"A lot of accountants who qualify in New Zealand go overseas to work - they come back here for lifestyle reasons," Alexander says. "So many are here for a balanced work/life lifestyle. If they don't get this, they feel that they may as well leave."
Alexander says the risk factors of running lean teams are burnout and disengagement. "When people leave, it's not only the cost of the recruitment fee that needs considering, there's the loss of knowledge and other factors."
She says the concept of work/life balance differs between individuals. "Some people thrive on doing 80- hour weeks, but many don't. It's about having the right employee relationship. Some people need to have flexibility.
"A young mum who came to us needed to knock off work at 5pm, but she was happy to get online again at 8pm and do some work from home. What she needed was flexibility. Others may want to come in late and leave at 6.30pm to miss the traffic. It should all be negotiable."
Auckland's "Dr Stress", John McEwan, agrees: "Balance means you have two feet firmly on the ground rather than two feet firmly under the ground. It means you are enjoying yourself rather than being tipped over. It means everything is working."
He adds: "You need to work to live, you need to make enough money to enjoy life, but if you get things out of balance, you don't have joy in either place. And the thing is you need to have joy in both places. There has to be enjoyment in work, and in your life outside of work."
McEwan says job satisfaction means your job has meaning, as does your life. "People who see no point in what they are doing suffer the most. It's hard for them to recharge their batteries. People will work harder if they see there's a point, but working 60 to 70 hours a week is just dumb. Why work yourself to death?"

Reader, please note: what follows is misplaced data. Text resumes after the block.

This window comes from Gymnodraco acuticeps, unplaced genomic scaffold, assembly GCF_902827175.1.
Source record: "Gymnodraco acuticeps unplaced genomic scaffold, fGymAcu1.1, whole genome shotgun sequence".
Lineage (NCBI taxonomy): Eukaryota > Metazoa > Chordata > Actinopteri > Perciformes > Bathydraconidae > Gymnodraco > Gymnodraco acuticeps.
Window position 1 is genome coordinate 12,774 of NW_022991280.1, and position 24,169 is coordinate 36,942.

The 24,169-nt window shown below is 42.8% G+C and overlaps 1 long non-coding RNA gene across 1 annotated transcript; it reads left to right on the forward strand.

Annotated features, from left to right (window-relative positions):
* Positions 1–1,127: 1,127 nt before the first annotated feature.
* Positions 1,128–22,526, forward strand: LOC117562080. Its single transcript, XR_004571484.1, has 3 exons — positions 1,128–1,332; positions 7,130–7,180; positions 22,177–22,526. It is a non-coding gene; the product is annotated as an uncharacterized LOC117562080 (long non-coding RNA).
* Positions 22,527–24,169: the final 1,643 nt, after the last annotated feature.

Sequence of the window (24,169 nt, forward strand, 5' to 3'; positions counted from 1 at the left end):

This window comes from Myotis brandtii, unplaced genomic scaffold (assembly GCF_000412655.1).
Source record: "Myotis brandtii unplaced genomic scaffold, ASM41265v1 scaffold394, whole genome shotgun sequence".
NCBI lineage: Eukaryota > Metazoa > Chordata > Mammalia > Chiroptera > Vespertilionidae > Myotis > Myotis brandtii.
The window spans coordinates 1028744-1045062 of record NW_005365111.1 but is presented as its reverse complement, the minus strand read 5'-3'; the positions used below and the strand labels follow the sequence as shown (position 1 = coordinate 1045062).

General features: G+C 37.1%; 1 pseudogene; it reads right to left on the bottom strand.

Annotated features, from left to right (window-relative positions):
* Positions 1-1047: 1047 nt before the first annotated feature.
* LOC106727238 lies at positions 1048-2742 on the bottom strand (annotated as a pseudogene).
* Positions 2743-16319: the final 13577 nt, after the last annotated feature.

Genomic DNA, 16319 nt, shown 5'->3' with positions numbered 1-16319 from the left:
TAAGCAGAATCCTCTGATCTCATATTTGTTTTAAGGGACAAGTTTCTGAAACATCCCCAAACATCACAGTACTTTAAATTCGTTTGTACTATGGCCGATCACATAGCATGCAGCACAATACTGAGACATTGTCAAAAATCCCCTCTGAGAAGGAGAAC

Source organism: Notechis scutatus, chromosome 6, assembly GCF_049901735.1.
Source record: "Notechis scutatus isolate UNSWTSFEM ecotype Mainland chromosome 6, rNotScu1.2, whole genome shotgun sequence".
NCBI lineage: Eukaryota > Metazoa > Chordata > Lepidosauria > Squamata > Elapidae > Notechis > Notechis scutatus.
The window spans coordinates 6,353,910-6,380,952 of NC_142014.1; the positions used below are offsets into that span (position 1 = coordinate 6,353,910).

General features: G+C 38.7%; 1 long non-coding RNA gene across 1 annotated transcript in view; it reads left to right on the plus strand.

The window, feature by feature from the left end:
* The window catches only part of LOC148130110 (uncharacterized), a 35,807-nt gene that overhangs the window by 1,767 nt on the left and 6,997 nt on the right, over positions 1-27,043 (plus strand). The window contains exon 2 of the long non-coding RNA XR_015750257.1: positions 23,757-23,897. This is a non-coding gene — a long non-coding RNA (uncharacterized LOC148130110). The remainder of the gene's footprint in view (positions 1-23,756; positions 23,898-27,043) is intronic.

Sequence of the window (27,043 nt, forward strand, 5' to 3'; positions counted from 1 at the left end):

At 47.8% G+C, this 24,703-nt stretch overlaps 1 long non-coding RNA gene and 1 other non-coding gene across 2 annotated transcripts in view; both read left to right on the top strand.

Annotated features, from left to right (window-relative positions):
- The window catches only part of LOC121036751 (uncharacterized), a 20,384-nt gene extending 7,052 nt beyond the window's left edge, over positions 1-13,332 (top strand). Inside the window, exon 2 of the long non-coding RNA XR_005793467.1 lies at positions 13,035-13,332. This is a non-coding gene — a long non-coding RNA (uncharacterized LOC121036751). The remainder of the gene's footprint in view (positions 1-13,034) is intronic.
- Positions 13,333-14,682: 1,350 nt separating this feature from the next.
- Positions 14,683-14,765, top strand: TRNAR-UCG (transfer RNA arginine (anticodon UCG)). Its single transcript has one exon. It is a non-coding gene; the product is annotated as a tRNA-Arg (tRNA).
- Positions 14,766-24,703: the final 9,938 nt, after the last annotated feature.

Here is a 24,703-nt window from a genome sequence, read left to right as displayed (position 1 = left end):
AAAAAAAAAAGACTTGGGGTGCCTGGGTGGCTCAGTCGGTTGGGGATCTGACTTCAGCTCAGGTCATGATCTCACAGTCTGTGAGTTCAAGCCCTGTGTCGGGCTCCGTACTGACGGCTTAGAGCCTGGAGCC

McEwan says it's important for people to enjoy life while they're working - which means what they're doing matters. "It's not okay to feel you're being treated like crap and then are flipped off a shoe. The smart thing to do in that situation is to say: 'I don't want to work for you."'
McEwan says work/life balance doesn't have to be at a 50:50 ratio. "It can be 80:20 if the workplace is a good one to be in."
He says time away from work is about recharging your batteries for health, family, community and other things that matter to you. "It's about keeping a balance in life, and enjoying positive things. It's about being intelligently selfish - not doing things that deplete you."
McEwen says not finding time for something that is important to you - say art, music or family - is denying a crucial part of who you are. "If we can't do something that helps us become who we want to be, we can't become who we were made to be."
* Robert Half regularly surveys finance, accounting and banking professionals, as well as those involved in making staffing decisions, to discuss their opinions on issues relating to the economy, hiring trends and workplace habits. The survey conducted in May 2011 included 3542 HR, finance, accounting and banking professionals in Australia, Hong Kong, New Zealand and Singapore. A total of 426 respondents, including 227 hiring managers, were surveyed in New Zealand.